As if the title isn't a dead giveaway, we realise this is another 'found footage' flick immediately when it opens with text explaining that what we are about to see is video evidence edited together from police records.

Enter Daniele (Guglielmo Favilla), a videography student who, along with his girlfriend Claudia (Francesca Cuttica), we first meet slipping into a house via the kitchen window and rigging up a series of hidden surveillance cameras around the place. We quickly learn that their female friend recently went missing and that they suspect the house's owner, oversized gardener David (Stefano Fregni) of having murdered her.

So, they plan to film his activities and break into the house each day while he's out to retrieve their evidence so far.

What they actually get to begin with is lots of footage of David coming and going up his small garden path, getting in and stripping to his underpants, grabbing a beer, lying on his bed scratching his big hairy belly and so on.

The following day's results show pretty much the same routine.

They do actually collate footage of David interviewing a couple of young women in his home for the position of babysitter. Although there is no trace of a wife or child, these interviews don't really suggest anything overtly sinister is going on. Perhaps the fact that one interviewee's brother calls her while she's there is enough to save her bacon...

Eventually, after what feels like the longest slog, David is actually caught on camera interviewing brunette Nadia (Gaia Insenga). When he reveals to her that he doesn't really have a wife, she flips and makes a beeline for the front door. He grapples with her and drags her back into the house. And, finally, he does something a little more evil than scratching his arse.

One protracted scene of abuse later, and then it's time for Claudia to return through the kitchen window to make her daily footage retrieval (Daniele by this time has been incapacitated off-screen). The difference with this visit is that we now know the danger she's in...

Fuck me, this is terrible. Just terrible.

For starters, it looks like shit. I realise we're going for a lo-fi aesthetic here, but everything's so murky and gritty that it really does look like someone's thrown a net curtain over the camera lens. Motionless photography stays true to the notion of hidden cameras catching the action naturally, but don't make for a very interesting feature-length prospect.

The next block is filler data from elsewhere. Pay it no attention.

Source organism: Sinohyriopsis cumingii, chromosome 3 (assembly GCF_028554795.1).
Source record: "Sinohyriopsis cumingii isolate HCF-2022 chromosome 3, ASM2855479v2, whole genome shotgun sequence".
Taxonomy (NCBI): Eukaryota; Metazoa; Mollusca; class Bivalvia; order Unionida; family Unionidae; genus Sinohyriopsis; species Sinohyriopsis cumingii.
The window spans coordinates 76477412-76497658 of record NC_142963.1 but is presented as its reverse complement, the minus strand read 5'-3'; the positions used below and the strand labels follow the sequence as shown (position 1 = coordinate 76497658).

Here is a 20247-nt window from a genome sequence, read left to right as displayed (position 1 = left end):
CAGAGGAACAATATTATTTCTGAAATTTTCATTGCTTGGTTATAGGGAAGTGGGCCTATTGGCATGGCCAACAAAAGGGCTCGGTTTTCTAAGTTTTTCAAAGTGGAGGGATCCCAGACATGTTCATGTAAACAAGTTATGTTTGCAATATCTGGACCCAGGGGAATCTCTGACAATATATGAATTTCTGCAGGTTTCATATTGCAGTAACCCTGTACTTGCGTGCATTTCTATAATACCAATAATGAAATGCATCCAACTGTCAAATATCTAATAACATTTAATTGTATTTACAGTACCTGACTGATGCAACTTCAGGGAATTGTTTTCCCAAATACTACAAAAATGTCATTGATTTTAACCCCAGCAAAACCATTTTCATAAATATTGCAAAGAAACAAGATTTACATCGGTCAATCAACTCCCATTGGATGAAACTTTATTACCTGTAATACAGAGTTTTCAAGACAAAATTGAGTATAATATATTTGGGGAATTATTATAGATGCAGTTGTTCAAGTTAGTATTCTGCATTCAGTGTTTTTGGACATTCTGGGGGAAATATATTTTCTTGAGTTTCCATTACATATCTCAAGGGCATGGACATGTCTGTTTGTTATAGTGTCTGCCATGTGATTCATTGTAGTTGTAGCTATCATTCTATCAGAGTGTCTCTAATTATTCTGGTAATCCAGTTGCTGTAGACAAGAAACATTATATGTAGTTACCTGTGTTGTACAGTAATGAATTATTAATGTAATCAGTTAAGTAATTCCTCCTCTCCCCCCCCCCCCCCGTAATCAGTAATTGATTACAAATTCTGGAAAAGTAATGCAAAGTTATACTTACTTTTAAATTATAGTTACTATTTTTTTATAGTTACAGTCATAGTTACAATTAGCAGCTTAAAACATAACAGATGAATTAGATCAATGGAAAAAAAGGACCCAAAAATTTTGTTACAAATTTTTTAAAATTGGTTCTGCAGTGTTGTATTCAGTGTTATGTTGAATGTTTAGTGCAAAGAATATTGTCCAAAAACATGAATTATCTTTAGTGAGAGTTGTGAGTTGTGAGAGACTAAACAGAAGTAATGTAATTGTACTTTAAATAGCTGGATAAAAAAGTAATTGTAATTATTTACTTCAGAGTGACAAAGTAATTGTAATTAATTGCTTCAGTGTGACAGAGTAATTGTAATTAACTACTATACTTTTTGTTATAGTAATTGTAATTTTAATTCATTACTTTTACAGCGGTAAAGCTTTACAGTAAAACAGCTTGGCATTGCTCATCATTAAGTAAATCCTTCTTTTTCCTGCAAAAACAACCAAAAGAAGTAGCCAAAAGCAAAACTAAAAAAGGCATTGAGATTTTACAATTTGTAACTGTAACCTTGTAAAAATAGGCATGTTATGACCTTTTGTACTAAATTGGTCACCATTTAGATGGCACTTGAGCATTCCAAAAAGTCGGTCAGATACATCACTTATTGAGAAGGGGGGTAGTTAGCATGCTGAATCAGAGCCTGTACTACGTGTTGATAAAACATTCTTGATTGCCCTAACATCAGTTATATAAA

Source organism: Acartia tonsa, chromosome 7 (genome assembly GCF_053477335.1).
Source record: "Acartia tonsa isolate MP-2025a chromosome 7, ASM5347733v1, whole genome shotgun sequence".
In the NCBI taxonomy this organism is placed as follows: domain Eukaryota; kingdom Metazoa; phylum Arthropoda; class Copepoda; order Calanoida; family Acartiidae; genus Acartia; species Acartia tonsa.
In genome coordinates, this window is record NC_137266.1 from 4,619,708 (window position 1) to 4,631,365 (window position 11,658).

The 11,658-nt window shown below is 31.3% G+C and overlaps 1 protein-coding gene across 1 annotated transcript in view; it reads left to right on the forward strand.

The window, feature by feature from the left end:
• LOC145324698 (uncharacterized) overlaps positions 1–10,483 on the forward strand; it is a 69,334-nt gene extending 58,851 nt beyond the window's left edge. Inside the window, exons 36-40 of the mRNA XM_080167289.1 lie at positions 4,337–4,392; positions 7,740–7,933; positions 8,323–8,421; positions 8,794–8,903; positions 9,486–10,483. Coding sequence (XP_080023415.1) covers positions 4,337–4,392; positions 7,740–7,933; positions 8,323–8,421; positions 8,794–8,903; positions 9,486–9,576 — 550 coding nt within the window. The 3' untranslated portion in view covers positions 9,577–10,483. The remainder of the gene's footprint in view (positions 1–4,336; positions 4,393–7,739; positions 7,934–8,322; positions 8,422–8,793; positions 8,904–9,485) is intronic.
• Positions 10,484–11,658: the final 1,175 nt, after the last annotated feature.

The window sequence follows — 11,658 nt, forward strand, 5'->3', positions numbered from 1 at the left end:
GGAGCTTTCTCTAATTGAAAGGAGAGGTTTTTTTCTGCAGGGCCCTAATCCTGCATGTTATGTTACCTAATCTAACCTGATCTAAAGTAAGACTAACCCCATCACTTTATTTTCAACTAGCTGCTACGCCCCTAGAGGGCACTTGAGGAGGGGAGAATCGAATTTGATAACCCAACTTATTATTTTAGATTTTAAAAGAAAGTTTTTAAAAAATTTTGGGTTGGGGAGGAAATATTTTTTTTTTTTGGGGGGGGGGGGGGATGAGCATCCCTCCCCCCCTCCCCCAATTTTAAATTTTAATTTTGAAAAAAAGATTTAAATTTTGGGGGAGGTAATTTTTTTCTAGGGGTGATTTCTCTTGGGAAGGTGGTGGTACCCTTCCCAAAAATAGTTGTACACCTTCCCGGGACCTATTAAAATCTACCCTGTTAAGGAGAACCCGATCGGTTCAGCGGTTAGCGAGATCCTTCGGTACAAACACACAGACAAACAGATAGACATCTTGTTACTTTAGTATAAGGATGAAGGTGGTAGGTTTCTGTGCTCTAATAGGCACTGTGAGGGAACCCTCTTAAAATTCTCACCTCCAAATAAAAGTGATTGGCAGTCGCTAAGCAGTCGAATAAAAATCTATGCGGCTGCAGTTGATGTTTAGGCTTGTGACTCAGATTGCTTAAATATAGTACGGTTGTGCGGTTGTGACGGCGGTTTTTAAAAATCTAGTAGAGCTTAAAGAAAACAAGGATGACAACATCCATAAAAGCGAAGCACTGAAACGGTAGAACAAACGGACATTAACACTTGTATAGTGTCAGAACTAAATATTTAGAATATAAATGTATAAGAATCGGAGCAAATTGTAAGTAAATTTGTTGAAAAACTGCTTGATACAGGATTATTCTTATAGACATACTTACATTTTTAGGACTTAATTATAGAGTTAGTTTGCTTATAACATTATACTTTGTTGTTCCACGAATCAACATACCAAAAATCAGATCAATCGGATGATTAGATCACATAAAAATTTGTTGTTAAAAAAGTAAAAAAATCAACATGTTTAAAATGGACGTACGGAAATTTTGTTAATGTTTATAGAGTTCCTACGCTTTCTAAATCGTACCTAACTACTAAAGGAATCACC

Fair play to the Italian actors performing in English (though I'm not sure why they needed to?). However, the results don't warrant applause. The performances are horrendously unconvincing, with characters often emphasising the wrong dialogue. Of course, this provokes more titters than intrigue. Imagine a dodgy European porno, without the sex.

And why the Hell is the film liberally punctuated (seriously, every 5 seconds or so) with jagged video interference-type edits that come complete with a static noise on the soundtrack which sounded like the lad from "John's Not Mad" having one of his spitting seizures? Irritating doesn't even begin to cover it.

By the time the film changes course halfway through, viewers have already endured 40 minutes of tedium (unless Claudia singing into the bathroom's hidden camera gets you off). The ensuing prolonged rape scene is discomfiting - I concede, the performances of both aggressor and victim are suddenly quite effective here - but that's not really a recommendation.

Those looking for tension, or even gore, are going to be sorely disappointed. The biggest mystery is how the Manetti Bros (PAURA 3D) came to attach themselves to writer-director Giorgio Amato's shitty little film as "presenters". Unsurprisingly, the whole fiasco is said to have cost just 160 Euros to make.

MVD Visual's region 0 DVD presents the film uncut and in its original 1.78:1 aspect ratio. Such is the style in which the film was shot, on rudimentary surveillance cameras, that just about the only good to be said about the visuals here is that the transfer is anamorphic.

English 2.0 audio is decent enough throughout, but I ask again ... why the fuck are this all-Italian cast speaking in English, especially when the film appears to be based in Rome?

The disc opens to an animated main menu page. From there, an animated scene selection menu offers access to the movie via 11 chapters.

An original trailer, mercifully only a minute in length, is the only extra feature on offer.

CLOSED CIRCUIT EXTREME hits another nail into the coffin of the long-past-its-sell-by-date "found footage" genre, hard.

Review by Stuart Willis

Released by JINGA FILMS
Region All NTSC
Not Rated
Extras :
see main review